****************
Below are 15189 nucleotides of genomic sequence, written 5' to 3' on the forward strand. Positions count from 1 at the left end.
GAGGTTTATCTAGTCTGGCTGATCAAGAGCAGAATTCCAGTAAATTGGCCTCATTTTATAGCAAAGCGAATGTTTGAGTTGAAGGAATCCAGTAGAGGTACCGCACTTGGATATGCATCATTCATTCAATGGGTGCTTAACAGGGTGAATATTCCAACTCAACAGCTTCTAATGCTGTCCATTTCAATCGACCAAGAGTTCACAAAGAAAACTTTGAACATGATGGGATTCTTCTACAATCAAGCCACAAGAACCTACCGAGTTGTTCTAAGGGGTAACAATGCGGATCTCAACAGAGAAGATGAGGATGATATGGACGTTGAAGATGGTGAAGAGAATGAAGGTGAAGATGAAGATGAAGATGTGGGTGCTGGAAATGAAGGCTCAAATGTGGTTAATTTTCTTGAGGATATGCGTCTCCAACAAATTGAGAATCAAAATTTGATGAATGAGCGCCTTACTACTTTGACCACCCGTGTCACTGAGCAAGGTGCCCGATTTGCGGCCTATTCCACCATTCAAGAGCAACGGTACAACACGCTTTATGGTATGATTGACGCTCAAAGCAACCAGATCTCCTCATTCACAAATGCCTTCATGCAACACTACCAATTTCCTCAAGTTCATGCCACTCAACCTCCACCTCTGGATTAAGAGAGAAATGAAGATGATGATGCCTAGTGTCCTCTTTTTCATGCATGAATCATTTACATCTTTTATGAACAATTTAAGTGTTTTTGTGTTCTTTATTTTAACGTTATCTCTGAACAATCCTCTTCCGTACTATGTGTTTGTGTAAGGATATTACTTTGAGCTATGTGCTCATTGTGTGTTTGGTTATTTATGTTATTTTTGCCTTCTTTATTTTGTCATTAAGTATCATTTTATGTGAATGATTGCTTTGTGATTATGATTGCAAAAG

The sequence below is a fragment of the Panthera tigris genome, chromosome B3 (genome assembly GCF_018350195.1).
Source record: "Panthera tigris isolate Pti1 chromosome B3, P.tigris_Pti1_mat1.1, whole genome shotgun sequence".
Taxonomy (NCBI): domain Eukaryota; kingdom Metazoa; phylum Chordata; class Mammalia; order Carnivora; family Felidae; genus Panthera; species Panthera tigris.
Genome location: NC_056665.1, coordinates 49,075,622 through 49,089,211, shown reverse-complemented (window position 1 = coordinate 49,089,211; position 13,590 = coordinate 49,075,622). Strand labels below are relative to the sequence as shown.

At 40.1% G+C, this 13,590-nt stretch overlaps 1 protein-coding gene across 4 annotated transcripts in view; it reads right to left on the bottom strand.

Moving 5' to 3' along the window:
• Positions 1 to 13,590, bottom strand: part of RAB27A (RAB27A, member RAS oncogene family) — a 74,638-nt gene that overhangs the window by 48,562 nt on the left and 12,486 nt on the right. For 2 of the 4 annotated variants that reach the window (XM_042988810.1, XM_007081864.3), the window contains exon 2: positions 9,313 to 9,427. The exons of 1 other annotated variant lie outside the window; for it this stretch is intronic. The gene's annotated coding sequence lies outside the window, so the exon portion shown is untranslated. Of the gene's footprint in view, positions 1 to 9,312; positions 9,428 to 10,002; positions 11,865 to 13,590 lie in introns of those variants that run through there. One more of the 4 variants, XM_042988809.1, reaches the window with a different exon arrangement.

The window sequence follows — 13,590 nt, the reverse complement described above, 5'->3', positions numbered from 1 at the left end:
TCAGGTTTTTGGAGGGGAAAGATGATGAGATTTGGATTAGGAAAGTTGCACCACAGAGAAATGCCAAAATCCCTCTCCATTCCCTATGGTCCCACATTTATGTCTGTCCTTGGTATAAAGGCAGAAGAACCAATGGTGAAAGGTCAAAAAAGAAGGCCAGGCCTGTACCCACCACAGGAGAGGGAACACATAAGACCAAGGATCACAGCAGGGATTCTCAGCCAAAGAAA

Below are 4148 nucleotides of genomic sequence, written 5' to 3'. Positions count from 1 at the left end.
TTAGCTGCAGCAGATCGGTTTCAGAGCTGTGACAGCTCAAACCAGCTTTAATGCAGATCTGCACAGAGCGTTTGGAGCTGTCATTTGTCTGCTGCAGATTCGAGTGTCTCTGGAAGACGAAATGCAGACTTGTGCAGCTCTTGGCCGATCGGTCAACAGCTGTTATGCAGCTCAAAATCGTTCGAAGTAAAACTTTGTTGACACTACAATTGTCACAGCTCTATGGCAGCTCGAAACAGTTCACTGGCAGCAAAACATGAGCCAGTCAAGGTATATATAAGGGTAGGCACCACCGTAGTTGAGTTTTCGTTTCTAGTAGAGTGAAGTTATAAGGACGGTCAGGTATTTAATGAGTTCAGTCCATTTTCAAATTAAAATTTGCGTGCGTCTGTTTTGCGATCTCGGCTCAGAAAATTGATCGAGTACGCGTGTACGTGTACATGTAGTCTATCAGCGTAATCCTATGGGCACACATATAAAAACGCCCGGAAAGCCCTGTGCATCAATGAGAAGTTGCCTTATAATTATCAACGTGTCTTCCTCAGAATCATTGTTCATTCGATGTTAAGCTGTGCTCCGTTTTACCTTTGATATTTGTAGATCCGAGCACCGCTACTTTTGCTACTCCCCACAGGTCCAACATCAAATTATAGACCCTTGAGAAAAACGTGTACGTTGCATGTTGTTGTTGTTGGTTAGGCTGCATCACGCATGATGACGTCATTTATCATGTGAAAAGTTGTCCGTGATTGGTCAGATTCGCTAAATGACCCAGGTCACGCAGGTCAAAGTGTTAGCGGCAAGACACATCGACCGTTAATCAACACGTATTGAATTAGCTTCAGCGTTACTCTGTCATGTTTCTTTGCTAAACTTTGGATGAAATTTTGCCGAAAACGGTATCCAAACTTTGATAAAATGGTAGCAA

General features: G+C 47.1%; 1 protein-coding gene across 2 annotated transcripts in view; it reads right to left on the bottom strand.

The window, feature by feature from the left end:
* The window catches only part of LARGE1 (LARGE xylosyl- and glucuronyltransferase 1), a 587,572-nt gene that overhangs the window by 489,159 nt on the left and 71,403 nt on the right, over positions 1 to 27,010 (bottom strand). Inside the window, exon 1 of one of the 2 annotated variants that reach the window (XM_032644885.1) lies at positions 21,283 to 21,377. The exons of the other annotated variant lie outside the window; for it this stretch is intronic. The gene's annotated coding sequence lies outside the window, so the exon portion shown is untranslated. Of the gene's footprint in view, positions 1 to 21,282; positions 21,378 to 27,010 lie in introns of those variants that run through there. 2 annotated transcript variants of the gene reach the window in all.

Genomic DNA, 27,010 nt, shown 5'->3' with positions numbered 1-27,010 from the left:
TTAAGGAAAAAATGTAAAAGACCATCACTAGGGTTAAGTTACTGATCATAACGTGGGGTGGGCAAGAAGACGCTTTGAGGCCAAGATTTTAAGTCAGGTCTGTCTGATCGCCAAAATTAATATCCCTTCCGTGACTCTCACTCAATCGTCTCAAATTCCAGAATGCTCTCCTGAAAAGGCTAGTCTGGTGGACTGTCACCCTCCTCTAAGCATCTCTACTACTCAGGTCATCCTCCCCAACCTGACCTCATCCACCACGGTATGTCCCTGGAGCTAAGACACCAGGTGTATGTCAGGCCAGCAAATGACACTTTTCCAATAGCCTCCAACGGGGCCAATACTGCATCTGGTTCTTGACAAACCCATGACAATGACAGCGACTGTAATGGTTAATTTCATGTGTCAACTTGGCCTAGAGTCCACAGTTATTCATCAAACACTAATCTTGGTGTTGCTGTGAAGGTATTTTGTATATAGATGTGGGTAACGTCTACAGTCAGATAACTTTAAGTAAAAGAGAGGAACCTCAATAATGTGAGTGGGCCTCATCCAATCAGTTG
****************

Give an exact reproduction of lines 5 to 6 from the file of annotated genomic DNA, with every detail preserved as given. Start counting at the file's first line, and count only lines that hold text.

Taxonomy (NCBI): domain Eukaryota; kingdom Metazoa; phylum Chordata; class Mammalia; order Carnivora; family Felidae; genus Panthera; species Panthera tigris.
Genome location: NC_056665.1, coordinates 49,075,622 through 49,089,211, shown reverse-complemented (window position 1 = coordinate 49,089,211; position 13,590 = coordinate 49,075,622). Strand labels below are relative to the sequence as shown.